Monthly Archives: March 2020

Frank Zappa • The Hot Rats Sessions [6CD Box Set]

Out of all the FRANK ZAPPA albums a newbie could start with, Hot Rats might not be the best choice. “It’s jazz,” I hear you cough. [Careful!] “Ick.” That’s what I thought the first time I heard it, anyway, back in the late ’70s after discovering Joe’s Garage and then The Mothers’ Fillmore East–June 1971. Besides one song with then-unknown-to-me Captain Beefheart kinda narrating, it was all instrumental and fairly difficult for my 16 year old music brain to comprehend. No humor – which does belong in music – no lyrics or singing, no obvious hooks for me to catch. Fast forward nearly forty years and 50-something year old me is, like, “This is a damn good album!” And now, at the landmark album’s 50th anniversary, there’s way more to get into than the original six cuts that made up Frank’s first proper solo album. The Hot Rats Sessions is a major box set, comprising six CDs, a nice book with lots of photos and notes about the sessions, a set of guitar picks and even a board game. Hot rats, indeed!

Hot Rats was the first non-Mothers of Invention record from Zappa – though a few Mothers played on it – if you don’t count Lumpy Gravy, which he wrote but didn’t play on, and the first time the guitarist/bandleader put something out generally lacking words. It was also, though, the first time his guitar soloing was given such a front seat, and that is something guitarists all over the world can dig, even if they can’t quite fathom the semi-jazz chord patterns or the soloing by violinist Don “Sugarcane” Harris. (I’m not huge on that part, myself, though I am a fan of Harris’ early work as part of Don & Dewey.) Though Zappa is credited with the bulk of the playing on Hot Rats, Mother Ian Underwood played piano, organ, sax, clarinet and flute, and others played here and there on the sessions (Ron Selico, John Guerin, Jimmy Carl Black, Art Tripp III and Paul Humphrey on drums; John Balkin, Max Bennett, Roy Estrada and Shuggie Otis on bass; Bunk Gardner on sax; Harris on violin). Those sessions took place over a couple weeks in July 1969 with the finished LP released in October. With catchy (for jazz!) tunes like the tasty “Peaches En Regalia,” “Willie the Pimp” (which The Mothers did on Fillmore East), the sweet “Little Umbrellas” and others, it was yet another Zappa classic at the time – but who really knew what to make of it?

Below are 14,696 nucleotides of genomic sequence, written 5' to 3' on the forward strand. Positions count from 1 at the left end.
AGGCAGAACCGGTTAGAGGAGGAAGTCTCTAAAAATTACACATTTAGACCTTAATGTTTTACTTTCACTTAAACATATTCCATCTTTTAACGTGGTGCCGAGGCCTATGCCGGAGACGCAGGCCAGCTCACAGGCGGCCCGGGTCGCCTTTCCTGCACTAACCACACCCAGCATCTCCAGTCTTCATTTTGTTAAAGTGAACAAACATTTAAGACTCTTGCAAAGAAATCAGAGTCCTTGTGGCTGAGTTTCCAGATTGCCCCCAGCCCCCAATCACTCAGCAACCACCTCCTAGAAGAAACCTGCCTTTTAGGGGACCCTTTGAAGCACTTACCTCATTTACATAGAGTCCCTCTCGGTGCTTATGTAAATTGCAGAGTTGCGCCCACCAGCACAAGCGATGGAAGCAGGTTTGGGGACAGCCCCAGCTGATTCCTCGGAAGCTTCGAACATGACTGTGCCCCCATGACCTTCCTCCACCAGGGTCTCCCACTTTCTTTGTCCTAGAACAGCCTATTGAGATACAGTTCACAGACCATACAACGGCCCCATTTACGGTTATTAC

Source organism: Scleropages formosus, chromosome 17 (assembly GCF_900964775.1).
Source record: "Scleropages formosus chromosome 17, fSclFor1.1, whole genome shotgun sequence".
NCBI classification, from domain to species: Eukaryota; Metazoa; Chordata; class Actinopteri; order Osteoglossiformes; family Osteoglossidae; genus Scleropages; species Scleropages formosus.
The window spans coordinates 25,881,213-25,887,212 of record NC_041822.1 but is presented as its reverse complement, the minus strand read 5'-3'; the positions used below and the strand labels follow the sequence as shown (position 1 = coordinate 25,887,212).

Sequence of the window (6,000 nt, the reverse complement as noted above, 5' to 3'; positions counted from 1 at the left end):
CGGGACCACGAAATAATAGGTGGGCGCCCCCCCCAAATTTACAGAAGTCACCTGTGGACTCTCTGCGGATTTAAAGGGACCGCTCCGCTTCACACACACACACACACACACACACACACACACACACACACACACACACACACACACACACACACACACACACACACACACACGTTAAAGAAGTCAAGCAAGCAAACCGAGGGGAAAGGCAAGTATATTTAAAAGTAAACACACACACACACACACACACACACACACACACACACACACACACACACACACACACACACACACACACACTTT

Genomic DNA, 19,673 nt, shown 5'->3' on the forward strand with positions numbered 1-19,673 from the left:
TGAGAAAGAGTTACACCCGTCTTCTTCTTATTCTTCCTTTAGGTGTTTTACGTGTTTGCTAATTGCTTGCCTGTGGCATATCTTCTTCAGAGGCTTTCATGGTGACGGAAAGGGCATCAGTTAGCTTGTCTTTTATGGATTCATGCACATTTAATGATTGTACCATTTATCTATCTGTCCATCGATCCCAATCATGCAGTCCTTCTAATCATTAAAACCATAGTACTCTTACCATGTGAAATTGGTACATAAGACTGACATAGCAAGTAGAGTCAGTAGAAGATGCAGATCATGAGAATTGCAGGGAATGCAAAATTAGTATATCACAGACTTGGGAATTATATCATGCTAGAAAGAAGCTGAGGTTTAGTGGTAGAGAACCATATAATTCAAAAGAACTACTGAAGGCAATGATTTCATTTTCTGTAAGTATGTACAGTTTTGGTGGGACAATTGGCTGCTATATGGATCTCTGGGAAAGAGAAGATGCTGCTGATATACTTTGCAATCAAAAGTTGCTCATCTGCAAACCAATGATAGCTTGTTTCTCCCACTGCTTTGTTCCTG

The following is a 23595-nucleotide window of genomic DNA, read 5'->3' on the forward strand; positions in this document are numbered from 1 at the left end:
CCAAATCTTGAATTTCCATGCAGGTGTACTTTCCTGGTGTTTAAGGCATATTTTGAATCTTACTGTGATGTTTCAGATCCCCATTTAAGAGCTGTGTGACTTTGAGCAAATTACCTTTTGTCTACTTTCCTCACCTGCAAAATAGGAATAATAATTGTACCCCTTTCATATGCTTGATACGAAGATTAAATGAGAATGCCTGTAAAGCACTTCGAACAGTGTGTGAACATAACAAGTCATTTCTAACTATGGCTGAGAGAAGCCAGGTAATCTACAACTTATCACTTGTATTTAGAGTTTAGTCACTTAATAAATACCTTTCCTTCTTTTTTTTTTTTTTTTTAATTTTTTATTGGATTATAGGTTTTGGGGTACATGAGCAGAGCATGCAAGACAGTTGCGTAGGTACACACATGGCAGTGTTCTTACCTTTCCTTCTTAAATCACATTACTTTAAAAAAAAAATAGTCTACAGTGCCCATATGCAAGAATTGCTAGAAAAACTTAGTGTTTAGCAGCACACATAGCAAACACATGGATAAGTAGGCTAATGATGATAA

Well, now it’s available in super long form for all of us to figure out, and since many of us have so much time on our hands right now, there’s never been a better time to give it a try. The Hot Rats Sessions comes in a 12″ x 12″-ish box housing the six CDs in a gatefold LP-style folder, a 28-page book with notes from Underwood and Matt Groening (he did not play on these sessions!), and the aforementioned game, Zappa Land, which has a 12″ x 24″ board and many colorful game pieces. Needless to say you may want to make color copies of those so as not to destroy the value of this super deluxe box set! In all, there’s much to recommend this baby. Sure, some of the lengthy jamming may get tedious after awhile (though the 32-minute “Big Legs” is scintillating throughout*), and let’s face it: no matter how good a box set is, you’re only likely to dive into the deep end on rare occasions anyway. But if you really like your Rats Hot, you must partake. Find it on sale somewhere and dig in while the diggin’s good.
* “Big Legs” in severely edited form is “The Gumbo Variations” on the final released album.

4/5 (Zappa Records ZR20032, 2019)

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Booker T. & The MG’s • The Complete Stax Singles, Vol. 1 (1962-1967) [CD, 2LP]

It’s pretty hard to beat the grooves that BOOKER T. & THE MG’S laid down back in the ’60s, and proof of that can be found in the grooves that make up The Complete Stax Singles, Vol. 1 (1962- 1967), a new compilation from Real Gone Music. This 29-track funk-a-thon is one hell of an intro to the Memphis group’s sound, muscular R&B instrumentals from a mixed race melting pot of organ/piano, guitar, bass and drums that basically defined the Stax sound.

The 1CD/2LP collection compiles the band’s early period sides for Volt and Stax, the former label morphing into the latter and becoming an indie powerhouse that gave us Otis Redding, Rufus Thomas and many more. Made up of organist Booker T. Jones, guitarist Steve Cropper, bassists Lewie Steinberg and (later) Donald “Duck” Dunn and drummer Al Jackson, Jr., Booker T. and his MG’s concocted a sound that was high on swinging, hard hitting grooves that to this day are the epitome of what makes Memphis music so irresistible. Pretty much anyone who’s ever turned on the radio has heard “Green Onions,” the band’s signature and first single, and all of the following records had the same basic ingredients. Despite their efforts to mix it up a bit by adding additional instruments here and there, the original recipe was so good that no amount of tweaking could alter its appeal. Yet, followup singles “Mo-Onions,” “Jellybread” (see video below) or the fabulous “Boot-Leg” and “Hip Hug-Her” never bettered that first side, charts-wise.